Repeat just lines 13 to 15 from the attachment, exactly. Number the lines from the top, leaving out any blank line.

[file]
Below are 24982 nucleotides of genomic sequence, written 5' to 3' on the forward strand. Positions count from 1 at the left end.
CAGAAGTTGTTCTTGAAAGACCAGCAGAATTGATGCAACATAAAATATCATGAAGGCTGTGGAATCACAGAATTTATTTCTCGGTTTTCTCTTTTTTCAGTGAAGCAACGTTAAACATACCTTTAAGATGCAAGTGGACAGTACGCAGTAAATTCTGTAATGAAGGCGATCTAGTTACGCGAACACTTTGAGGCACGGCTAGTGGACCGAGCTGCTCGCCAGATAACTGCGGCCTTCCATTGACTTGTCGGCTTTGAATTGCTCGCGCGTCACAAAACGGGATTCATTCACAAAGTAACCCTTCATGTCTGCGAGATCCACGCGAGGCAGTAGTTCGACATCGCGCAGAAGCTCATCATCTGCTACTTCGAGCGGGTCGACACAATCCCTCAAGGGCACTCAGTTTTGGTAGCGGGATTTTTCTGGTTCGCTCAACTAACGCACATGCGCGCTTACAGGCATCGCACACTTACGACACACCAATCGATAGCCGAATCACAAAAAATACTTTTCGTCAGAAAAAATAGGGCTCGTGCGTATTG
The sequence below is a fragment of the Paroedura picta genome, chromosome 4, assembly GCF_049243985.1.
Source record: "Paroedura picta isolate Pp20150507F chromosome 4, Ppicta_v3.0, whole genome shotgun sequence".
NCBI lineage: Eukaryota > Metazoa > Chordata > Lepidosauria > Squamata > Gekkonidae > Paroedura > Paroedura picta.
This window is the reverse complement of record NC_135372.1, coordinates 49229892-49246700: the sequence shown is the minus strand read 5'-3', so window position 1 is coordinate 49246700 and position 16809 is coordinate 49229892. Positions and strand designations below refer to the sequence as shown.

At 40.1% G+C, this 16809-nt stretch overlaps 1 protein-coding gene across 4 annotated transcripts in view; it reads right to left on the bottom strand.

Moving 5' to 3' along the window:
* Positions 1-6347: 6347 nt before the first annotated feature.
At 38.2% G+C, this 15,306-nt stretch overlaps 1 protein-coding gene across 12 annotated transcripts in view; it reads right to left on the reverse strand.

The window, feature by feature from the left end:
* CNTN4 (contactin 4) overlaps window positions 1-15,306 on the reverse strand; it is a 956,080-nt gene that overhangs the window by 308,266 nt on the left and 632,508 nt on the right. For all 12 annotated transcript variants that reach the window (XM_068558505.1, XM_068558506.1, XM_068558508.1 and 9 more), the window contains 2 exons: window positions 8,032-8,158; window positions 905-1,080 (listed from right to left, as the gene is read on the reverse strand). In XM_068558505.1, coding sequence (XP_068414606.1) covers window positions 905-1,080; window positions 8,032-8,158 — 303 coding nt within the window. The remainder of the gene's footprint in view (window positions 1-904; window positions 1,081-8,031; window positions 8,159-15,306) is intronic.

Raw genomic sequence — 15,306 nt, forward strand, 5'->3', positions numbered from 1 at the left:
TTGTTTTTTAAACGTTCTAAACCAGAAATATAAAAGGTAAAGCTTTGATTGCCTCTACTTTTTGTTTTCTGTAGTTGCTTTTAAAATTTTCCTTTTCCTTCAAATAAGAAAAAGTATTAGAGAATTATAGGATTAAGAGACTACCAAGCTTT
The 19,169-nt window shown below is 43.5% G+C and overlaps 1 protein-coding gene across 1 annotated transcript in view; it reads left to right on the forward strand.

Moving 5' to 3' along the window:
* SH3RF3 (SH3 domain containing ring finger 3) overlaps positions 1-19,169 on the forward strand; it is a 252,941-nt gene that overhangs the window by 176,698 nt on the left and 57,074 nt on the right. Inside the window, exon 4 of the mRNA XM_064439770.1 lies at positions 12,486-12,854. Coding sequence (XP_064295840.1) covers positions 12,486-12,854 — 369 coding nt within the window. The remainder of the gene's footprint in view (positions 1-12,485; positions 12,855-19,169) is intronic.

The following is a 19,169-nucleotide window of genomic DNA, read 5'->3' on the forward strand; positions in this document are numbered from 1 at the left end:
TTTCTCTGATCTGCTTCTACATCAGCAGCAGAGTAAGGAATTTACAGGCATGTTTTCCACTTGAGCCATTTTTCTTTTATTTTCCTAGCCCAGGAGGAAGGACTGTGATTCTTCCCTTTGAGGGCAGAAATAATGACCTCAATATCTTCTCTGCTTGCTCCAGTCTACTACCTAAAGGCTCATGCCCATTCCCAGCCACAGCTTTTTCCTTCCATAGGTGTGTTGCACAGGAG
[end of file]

Raw genomic sequence — 15,306 nt, forward strand, 5'->3', positions numbered from 1 at the left:
TTGTTTTTTAAACGTTCTAAACCAGAAATATAAAAGGTAAAGCTTTGATTGCCTCTACTTTTTGTTTTCTGTAGTTGCTTTTAAAATTTTCCTTTTCCTTCAAATAAGAAAAAGTATTAGAGAATTATAGGATTAAGAGACTACCAAGCTTT
The 19,169-nt window shown below is 43.5% G+C and overlaps 1 protein-coding gene across 1 annotated transcript in view; it reads left to right on the forward strand.